This is the something…

…on which I impaled myself.

You guys, you know that soft bendy spot right under your kneecap? The part that people who actually remember the stuff they learned in human anatomy class (and don’t have to Google “knee anatomy images”) might call the area above the lateral meniscus?

Yeah. That part. That’s exactly where Woody buried his steal-toed boots, knocking me flat into my floorbed with an oomph, a barely-muffled “OW!” and a desire to drop-kick my noctural plastic visitor to infinity and beyond.

I pulled that farfignoogin’ toy out of my knee, and, by the light of my phone,…

…I saw that I’d hopped in bed with Woody. Coming face to face with this little floorbed-sharer cracked me up, y’all, ’til the tears of exhaustion laughter ran down my face.

Well, Woody was as devastated by my laughter as he was offended, so now I have to apologize. Here goes nothin’:

I’m sorry, Woody. It’s not you. It’s me.

See, you have the right idea.

You’re just the Wrong Dude.

Well, I’m off, guys. Off to another evening at the Night Terror Races.

Wish me luck. This whole parenting thing? It really is to infinity and beyond!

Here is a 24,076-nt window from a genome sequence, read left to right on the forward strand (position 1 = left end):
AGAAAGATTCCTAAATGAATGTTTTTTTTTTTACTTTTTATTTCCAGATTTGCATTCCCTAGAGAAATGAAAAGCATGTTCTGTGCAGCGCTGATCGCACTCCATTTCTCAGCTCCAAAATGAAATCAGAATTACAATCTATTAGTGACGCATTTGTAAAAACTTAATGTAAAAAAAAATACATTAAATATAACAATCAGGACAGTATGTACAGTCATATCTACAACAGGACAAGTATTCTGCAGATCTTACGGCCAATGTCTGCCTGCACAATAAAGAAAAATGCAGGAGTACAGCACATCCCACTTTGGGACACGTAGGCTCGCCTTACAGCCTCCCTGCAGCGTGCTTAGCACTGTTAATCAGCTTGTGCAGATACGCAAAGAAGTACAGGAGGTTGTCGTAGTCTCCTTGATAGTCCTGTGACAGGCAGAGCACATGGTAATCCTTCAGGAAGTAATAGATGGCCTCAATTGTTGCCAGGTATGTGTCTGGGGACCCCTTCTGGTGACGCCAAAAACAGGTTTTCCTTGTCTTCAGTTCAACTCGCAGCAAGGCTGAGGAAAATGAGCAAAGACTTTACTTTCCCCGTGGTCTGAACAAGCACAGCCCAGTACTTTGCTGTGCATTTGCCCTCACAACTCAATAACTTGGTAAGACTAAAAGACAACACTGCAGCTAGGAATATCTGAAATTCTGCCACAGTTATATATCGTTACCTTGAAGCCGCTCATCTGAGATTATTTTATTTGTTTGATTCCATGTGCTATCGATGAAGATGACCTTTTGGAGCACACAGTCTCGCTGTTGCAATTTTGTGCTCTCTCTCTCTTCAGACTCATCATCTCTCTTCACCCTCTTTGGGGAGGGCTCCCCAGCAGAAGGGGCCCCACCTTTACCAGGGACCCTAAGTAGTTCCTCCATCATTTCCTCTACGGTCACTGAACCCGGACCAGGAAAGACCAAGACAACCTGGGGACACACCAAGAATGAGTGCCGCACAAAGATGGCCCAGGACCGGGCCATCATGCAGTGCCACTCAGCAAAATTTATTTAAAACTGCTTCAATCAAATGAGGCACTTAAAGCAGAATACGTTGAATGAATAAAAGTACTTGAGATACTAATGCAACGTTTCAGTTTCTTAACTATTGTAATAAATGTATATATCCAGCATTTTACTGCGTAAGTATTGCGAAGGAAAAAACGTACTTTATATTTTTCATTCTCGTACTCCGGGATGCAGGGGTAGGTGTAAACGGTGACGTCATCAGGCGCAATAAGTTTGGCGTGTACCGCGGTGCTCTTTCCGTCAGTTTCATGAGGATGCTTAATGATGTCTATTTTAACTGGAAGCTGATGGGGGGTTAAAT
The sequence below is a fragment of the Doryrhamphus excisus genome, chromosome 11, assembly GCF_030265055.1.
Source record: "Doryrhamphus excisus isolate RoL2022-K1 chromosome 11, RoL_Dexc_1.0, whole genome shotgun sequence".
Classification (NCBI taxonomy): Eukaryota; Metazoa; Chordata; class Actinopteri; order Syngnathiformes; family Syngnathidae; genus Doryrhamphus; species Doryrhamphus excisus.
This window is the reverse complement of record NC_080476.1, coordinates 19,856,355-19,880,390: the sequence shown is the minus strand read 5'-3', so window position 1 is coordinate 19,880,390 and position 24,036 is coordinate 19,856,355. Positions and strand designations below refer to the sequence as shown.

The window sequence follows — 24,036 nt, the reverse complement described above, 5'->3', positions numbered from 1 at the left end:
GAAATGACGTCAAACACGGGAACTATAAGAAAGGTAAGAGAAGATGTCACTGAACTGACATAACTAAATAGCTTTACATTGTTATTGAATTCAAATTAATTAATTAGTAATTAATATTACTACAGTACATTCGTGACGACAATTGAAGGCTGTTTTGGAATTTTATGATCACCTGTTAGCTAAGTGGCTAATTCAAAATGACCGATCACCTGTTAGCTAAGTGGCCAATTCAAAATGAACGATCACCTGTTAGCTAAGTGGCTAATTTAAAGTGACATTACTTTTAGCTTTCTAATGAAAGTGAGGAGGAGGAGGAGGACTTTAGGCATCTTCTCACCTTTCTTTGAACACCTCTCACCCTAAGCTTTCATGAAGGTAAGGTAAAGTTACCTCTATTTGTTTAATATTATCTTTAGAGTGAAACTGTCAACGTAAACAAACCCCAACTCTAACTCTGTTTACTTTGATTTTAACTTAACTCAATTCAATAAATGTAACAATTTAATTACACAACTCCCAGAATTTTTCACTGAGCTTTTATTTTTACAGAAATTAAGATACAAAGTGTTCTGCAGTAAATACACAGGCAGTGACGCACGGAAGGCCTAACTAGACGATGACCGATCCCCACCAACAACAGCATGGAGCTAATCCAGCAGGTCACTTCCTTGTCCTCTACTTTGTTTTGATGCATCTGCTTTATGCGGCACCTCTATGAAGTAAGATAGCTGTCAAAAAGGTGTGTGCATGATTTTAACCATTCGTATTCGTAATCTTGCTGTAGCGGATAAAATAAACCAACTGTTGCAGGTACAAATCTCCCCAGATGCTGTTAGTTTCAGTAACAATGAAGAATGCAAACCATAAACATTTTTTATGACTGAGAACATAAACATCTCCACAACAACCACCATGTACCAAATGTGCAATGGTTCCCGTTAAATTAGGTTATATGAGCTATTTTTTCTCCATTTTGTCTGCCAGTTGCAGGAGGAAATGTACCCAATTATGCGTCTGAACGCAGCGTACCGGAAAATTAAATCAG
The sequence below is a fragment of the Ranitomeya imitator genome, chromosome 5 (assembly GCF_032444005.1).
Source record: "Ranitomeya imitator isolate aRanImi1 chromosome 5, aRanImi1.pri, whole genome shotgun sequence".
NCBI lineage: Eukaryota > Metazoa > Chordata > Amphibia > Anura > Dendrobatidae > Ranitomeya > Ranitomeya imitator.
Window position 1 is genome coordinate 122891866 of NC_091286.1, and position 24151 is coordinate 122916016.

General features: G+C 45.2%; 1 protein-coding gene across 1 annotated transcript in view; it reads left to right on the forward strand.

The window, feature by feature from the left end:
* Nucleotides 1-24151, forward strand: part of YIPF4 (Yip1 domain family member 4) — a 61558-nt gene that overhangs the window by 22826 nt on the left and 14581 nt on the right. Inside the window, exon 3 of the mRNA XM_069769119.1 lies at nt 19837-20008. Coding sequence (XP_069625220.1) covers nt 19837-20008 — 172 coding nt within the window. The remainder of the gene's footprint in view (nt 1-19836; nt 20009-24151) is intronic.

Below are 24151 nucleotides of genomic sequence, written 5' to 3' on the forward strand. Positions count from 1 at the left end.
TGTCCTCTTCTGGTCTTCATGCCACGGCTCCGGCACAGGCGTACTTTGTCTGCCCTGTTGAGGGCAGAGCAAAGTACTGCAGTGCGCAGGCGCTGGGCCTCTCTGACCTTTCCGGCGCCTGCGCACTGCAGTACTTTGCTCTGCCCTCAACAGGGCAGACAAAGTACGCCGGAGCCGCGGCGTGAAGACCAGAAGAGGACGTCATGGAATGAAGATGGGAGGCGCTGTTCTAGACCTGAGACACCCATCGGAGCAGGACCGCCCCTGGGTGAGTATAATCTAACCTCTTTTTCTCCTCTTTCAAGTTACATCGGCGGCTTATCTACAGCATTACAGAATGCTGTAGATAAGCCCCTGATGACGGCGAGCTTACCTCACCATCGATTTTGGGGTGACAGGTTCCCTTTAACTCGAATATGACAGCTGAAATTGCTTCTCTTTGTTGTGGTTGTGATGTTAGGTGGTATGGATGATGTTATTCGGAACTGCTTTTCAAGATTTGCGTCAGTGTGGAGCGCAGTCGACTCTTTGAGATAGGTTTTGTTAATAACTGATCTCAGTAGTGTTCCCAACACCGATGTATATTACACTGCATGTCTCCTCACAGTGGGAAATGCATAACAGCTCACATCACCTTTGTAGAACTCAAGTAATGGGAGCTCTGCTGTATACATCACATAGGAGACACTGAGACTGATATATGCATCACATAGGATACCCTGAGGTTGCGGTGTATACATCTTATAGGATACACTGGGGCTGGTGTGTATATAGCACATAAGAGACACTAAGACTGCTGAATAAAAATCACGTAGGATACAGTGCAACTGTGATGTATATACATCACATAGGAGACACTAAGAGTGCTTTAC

How to Make Coffee and Change the World

Nov 20 2011

There are many things I love about Medical Teams International, but I shall start with the most important.

These people do not kid around when they make coffee.

    For sooth, when the folks who work at Medical Teams International make coffee, they do it like every last one of them is a sleep-deprived mother of five. It’s strong, it’s opaque, you can eat it with a fork, and it will keep your heart revved on Maximum Speed for at least 4 hours. You guys, these are the people you can trust to change the world.

    OK, seriously. Coffee’s not actually at the tippy top of the list of things I love about this organization. But you can still trust these people to change the world because every day in countries all over the world, Medical Teams International is using ordinary people to change and save the lives of mamas and their children.

    As an ordinary person myself, that’s a real relief, because sometimes I don’t know what to do on my own about all the heartache in the world.